Study finds cells that become sperm or eggs in humans are vulnerable during pregnancy

Male prenatal germline cells stained in green.
Male prenatal germline cells stained in green.
Male prenatal germline cells stained in green.

UCLA scientists examining causes of human infertility have found that the cells that create eggs or sperm during the prenatal stage of development are vulnerable to damage, according to new research published today.

The study by Amander Clark, of the UCLA Eli and Edythe Broad Center of Regenerative Medicine and Stem Cell Research, was published in the journal Cell. Clark said that the findings advance the understanding of human germ cells, which are responsible for carrying parents’ genes to a child. Abnormalities in the germ cells can cause infertility as well as diseases such as germ cell tumors in young boys and primary ovarian insufficiency in young girls.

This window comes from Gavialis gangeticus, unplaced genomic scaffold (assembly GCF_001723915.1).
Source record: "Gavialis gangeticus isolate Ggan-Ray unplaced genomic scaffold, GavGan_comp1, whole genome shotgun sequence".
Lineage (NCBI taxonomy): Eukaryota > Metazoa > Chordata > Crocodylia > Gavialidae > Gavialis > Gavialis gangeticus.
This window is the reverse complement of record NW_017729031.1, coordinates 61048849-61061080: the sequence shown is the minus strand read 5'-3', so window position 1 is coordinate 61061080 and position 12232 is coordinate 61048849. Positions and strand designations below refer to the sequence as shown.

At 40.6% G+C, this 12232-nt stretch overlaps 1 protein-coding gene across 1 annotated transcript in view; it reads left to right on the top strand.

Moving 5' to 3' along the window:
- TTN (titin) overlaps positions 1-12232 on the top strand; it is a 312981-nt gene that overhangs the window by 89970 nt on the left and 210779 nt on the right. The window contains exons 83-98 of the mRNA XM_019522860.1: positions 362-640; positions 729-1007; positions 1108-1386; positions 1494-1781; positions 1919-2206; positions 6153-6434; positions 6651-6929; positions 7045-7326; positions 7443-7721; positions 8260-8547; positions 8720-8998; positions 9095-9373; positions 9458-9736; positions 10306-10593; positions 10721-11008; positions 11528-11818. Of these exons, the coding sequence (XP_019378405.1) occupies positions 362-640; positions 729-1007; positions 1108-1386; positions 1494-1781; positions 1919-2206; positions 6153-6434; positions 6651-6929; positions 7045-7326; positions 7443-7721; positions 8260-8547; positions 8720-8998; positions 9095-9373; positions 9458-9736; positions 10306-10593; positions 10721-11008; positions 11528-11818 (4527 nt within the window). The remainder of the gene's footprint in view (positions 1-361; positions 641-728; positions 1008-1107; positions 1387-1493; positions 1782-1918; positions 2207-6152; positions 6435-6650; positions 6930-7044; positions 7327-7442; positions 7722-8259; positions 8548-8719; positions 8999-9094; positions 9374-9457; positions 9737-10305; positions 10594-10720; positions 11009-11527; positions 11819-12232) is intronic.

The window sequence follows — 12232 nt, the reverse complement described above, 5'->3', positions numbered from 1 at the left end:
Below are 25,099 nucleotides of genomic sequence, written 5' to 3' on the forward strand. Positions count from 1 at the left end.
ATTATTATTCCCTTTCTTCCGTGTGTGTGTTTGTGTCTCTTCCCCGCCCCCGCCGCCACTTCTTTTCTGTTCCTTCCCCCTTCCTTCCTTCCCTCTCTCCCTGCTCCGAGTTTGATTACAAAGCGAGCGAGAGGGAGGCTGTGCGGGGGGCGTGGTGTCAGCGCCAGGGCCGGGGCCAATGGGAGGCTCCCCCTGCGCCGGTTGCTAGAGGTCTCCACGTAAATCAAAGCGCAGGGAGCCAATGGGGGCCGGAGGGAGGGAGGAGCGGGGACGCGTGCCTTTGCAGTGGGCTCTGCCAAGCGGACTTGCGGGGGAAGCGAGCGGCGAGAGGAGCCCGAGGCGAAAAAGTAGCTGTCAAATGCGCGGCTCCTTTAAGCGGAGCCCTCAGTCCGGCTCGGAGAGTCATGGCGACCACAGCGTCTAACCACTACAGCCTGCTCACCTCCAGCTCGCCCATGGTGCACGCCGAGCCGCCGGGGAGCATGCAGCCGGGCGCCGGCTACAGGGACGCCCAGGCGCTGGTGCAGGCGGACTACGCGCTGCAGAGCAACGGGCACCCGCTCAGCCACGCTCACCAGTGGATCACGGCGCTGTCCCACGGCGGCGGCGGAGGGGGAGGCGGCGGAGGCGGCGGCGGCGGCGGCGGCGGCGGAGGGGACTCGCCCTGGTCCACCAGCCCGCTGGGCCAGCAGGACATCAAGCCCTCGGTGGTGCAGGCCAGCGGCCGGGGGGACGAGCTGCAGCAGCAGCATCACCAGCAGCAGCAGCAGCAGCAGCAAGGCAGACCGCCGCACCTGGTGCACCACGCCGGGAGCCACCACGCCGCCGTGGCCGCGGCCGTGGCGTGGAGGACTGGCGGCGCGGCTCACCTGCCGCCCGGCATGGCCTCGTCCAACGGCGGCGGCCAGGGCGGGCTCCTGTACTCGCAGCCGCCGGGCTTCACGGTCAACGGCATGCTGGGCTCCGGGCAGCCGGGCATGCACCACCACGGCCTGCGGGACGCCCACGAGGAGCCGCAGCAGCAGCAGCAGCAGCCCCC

“My overall research goal is to understand the causes of human infertility, so taking a close look at how germ cells develop in the embryo is crucial,” said Clark, associate professor and vice chair of molecular, cell and developmental biology in the life sciences at UCLA. “We know very little about how prenatal germline cells are made in the body. I am working to understand what they are sensitive to during development and what is protecting them from external environmental factors that could cause them to not work properly.”

The genetic information in all healthy cells is protected by a process called methylation, which acts as a coat on the genome that safeguards cells from mutations. Methylation removal happens infrequently in the human body, but one such time is during the prenatal stage of pregnancy. Clark’s study recorded the amount, duration and location of demethylation in prenatal germ cells from 53 to 137 days of development. The study, which was supported by grants from the National Institutes of Health and the California Institute for Regenerative Medicine, as well as the UCLA Broad Stem Cell Research Center, found that the human germline erases almost all evidence of genome methylation by 113 days of prenatal development.